damage

noun
dam·​age | \ ˈda-mij How to pronounce damage (audio) \

Definition of damage

 (Entry 1 of 2)

1 : loss or harm resulting from injury to person, property, or reputation flood damage sustained severe damage to her knee
2 damages plural : compensation in money imposed by law for loss or injury The judge awarded them $5,000 in damages.
3 : expense, cost "What's the damage?" he asked the waiter

damage

verb
damaged; damaging

Definition of damage (Entry 2 of 2)

transitive verb

: to cause damage (see damage entry 1 sense 1) to don't damage the furniture returning soldiers damaged by war

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Other Words from damage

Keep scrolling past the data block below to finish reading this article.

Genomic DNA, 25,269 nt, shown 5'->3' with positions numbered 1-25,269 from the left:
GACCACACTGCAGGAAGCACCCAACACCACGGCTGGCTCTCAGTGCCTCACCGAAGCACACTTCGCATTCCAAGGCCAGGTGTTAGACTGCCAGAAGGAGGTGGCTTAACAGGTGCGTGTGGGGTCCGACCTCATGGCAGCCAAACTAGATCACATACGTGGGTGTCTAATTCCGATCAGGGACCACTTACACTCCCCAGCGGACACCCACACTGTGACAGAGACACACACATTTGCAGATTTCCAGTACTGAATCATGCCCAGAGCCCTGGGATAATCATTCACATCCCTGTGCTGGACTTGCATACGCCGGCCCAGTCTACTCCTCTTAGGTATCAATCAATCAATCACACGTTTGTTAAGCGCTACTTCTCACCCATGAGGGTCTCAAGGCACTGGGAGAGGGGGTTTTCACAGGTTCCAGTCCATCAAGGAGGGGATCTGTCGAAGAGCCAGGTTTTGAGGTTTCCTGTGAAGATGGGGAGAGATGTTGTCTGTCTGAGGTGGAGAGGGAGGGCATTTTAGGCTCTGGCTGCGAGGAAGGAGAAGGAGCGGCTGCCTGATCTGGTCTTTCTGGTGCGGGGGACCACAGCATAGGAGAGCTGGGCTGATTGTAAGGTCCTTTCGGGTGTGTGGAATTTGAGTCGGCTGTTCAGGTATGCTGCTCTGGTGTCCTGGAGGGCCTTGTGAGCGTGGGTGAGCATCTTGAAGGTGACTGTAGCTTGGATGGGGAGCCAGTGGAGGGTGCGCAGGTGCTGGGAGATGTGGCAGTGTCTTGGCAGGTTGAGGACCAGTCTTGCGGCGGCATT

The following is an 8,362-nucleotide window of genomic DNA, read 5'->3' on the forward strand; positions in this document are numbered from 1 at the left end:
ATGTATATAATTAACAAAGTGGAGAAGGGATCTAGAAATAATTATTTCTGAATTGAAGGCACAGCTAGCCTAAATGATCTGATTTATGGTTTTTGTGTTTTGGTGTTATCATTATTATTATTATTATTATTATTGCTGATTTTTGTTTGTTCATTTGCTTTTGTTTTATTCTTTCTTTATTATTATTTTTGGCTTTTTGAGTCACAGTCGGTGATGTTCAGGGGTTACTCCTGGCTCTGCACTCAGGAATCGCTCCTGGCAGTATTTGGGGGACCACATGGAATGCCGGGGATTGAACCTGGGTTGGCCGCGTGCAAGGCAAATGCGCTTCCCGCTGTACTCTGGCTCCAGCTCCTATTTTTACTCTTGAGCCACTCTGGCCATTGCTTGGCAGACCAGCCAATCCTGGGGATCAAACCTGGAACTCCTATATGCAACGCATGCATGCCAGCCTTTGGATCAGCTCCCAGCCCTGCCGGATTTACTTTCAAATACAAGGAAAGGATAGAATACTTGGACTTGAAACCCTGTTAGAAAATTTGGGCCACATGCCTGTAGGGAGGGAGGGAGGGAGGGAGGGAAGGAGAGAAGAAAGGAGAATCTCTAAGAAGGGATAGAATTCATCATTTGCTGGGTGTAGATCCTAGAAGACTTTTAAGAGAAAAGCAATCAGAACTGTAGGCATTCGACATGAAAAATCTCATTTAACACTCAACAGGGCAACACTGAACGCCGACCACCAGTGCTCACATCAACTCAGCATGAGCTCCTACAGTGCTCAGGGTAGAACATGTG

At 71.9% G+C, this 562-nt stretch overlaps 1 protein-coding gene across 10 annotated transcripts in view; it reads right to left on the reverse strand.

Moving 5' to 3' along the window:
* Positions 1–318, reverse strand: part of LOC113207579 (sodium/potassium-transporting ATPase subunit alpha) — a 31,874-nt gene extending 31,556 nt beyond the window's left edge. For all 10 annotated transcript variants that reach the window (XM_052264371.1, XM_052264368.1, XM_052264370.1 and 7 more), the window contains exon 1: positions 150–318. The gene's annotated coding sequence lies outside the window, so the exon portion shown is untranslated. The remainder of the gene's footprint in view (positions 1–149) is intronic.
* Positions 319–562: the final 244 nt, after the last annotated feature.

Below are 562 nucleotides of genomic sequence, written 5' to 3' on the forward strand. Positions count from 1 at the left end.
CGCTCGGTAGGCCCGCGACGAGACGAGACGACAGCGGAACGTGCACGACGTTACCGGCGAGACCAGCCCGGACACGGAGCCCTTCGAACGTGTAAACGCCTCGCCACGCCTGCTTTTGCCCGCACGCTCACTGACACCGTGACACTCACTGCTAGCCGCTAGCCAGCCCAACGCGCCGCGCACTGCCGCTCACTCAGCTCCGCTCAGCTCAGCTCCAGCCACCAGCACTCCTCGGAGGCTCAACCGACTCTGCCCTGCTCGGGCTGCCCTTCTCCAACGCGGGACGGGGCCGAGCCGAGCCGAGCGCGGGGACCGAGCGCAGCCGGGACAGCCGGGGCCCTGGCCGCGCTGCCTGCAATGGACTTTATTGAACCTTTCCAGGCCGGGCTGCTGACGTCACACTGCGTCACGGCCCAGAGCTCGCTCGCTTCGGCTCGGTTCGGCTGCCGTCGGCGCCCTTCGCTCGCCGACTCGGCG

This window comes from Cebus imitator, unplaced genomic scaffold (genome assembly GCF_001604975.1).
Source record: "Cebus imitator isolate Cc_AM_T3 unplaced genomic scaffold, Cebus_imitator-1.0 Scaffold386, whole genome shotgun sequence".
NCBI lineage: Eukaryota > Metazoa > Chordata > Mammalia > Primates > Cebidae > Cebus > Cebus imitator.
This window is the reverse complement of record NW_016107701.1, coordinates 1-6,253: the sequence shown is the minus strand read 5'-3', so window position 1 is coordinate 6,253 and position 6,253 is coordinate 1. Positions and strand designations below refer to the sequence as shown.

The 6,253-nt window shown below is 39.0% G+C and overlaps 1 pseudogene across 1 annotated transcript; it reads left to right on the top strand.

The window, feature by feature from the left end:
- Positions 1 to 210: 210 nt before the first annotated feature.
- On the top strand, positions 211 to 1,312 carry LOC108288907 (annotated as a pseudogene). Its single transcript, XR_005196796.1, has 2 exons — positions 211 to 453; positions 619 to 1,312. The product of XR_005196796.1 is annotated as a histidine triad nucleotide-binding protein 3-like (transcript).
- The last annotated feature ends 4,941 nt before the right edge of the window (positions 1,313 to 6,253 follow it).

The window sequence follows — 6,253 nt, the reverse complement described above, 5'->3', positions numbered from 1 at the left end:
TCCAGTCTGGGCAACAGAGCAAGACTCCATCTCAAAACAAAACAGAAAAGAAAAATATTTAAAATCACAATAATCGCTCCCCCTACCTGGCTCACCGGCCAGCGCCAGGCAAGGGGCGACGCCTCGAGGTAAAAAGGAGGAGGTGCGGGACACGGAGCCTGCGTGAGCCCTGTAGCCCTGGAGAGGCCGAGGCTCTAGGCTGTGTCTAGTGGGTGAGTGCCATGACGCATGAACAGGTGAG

Verb

damageability \ ˌda-​mi-​jə-​ˈbi-​lə-​tē How to pronounce damage (audio) \ noun
damager noun

Choose the Right Synonym for damage

Verb

injure, harm, hurt, damage, impair, mar mean to affect injuriously. injure implies the inflicting of anything detrimental to one's looks, comfort, health, or success. badly injured in an accident harm often stresses the inflicting of pain, suffering, or loss. careful not to harm the animals hurt implies inflicting a wound to the body or to the feelings. hurt by their callous remarks damage suggests injury that lowers value or impairs usefulness. a table damaged in shipping impair suggests a making less complete or efficient by deterioration or diminution. years of smoking had impaired his health mar applies to injury that spoils perfection (as of a surface) or causes disfigurement. the text is marred by many typos

Examples of damage in a Sentence